Bratton predicted that the misdemeanor would have “little, if any, impact on his immigration status.’’

But immigration lawyers were not so sure. They said the drunken-driving case, while minor by criminal standards, could hurt Obama in federal immigration court.

Immigration judges frown even on minor crimes, especially involving drunken driving, and they can reopen cases at their discretion.

Also, Obama would have to prove to a judge that his circumstances have changed enough to warrant reexamining his case 20 years after he was ordered deported.

“Many of the judges view [drunken-driving cases] as a very negative factor,’’ said Jeremiah Friedman, a Boston immigration lawyer.

An immigration judge could also consider factors such as Obama’s age, potential health issues, and family ties.

Obama, who lives in Framingham, is not married and has no children.

“To reopen at this point, 20 years later, it would have to be some sort of extraordinary circumstances,’’ said Matthew Maiona, a Boston immigration lawyer and past president of the local chapter of the American Immigration Lawyers Association.

Lawyers said Obama could also apply for asylum or bypass the courts altogether and ask Immigration and Customs Enforcement, which detains and deports immigrants, to stay his deportation, placing him in a sort of limbo.

Obama’s sister, Zeituni Onyango, won asylum in 2010, reversing prior deportation orders by saying she suffered health issues and undue exposure as a relative of the president.

She became eligible to apply for a green card and eventually could apply for US citizenship.

Zeituni Onyango’s asylum case dragged through the immigration courts for nearly two years.

By comparison, Onyango Obama’s criminal case was resolved in a brief hearing Tuesday.

Obama was arrested Aug. 24 by Officer Val Krishtal, who said that Obama’s white sport utility vehicle cut in front of the officer’s unmarked cruiser on Waverly Street, nearly causing a collision.

Krishtal had Obama take a chemical breath test, saying his eyes were bloodshot and his speech slurred, and the test showed his blood-alcohol level to be 0.14 percent, above the legal limit, court records show.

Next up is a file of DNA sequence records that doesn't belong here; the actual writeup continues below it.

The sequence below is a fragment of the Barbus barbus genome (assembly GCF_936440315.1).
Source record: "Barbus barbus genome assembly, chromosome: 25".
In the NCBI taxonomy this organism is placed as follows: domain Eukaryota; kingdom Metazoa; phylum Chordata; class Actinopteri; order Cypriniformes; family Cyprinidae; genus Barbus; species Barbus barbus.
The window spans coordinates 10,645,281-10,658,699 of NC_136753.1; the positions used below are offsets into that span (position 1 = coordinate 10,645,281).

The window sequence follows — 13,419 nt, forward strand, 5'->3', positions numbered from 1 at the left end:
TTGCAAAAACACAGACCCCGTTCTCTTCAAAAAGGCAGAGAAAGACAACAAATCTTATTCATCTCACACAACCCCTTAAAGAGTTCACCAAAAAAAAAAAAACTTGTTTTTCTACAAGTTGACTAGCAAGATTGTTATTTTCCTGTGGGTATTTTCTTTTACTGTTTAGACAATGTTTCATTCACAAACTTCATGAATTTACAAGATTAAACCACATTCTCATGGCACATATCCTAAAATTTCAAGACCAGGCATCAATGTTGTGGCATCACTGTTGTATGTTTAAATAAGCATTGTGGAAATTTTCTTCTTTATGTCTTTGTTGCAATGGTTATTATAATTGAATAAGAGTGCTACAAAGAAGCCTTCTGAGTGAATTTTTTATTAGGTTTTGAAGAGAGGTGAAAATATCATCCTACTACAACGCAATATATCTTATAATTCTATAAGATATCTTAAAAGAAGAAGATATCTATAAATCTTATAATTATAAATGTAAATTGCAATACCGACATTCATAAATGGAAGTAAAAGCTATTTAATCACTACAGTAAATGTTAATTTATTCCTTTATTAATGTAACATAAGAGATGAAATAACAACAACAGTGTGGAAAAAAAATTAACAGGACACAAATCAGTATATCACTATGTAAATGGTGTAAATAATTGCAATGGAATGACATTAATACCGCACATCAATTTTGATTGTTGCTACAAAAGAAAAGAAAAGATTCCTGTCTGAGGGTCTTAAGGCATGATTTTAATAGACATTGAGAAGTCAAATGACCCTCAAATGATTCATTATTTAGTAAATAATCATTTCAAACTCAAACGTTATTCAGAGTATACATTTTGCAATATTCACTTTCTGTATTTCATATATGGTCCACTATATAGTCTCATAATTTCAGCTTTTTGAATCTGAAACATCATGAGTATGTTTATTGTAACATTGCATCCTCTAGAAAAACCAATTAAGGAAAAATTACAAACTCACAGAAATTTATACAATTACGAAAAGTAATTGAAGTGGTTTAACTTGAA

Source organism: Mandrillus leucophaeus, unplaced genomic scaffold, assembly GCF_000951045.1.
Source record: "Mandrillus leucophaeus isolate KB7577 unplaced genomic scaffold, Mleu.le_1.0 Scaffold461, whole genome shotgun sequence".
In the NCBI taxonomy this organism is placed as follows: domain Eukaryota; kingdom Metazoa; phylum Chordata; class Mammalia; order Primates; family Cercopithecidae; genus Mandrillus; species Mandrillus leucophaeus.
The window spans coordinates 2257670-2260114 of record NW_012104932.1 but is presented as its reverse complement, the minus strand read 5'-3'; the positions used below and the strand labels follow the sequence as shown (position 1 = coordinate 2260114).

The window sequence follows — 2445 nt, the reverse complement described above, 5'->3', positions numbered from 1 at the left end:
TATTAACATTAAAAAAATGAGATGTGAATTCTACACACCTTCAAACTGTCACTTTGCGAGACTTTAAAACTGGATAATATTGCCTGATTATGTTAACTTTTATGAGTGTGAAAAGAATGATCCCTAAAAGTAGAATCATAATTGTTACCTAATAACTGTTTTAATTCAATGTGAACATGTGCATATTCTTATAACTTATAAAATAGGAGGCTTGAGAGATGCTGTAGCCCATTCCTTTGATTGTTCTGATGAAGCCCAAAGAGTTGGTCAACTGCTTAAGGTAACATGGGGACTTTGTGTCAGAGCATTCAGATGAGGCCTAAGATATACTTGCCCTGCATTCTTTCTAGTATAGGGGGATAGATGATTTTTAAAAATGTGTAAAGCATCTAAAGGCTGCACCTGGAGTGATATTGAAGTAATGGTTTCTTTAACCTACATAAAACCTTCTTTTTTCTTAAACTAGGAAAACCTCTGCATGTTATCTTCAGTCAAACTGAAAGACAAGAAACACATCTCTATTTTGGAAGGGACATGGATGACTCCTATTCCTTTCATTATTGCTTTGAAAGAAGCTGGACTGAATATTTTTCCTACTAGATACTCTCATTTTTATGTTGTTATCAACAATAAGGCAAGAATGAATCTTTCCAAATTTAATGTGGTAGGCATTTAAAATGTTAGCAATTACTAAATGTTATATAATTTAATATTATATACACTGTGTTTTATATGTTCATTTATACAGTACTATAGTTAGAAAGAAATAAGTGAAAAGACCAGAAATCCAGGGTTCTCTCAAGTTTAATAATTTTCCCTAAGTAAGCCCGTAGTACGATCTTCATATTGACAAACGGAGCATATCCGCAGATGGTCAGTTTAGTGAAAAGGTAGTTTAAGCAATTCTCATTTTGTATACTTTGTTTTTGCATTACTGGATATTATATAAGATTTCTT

After the hearing, Bratton said that neither he nor Obama had reached out to the White House for help.

“Absolutely not,’’ Bratton said.

Court records show that at his arrest, Obama said, “I think I will call the White House.’’

Ira Mehlman - spokesman for the Washington-based Federation for American Immigration Reform, which favors tougher controls on illegal immigration - said Obama should be deported.

“Anybody who has made a mockery of immigration laws for 20 years ought to be removed from the country once and for all,’’ he said.

“It doesn’t matter if his nephew happens to be the president of United States.’’

John Ellement of the Globe staff contributed to this report. Lisa Kocian can be reached at kocian@globe.com. Maria Sacchetti can be reached at msacchetti@globe.com.

You have reached the limit of 10 free articles in a month

Stay informed with unlimited access to Boston’s trusted news source.

  • High-quality journalism from the region’s largest newsroom
  • Convenient access across all of your devices
  • Today’s Headlines daily newsletter
  • Subscriber-only access to exclusive offers, events, contests, eBooks, and more
  • Less than 25¢ a week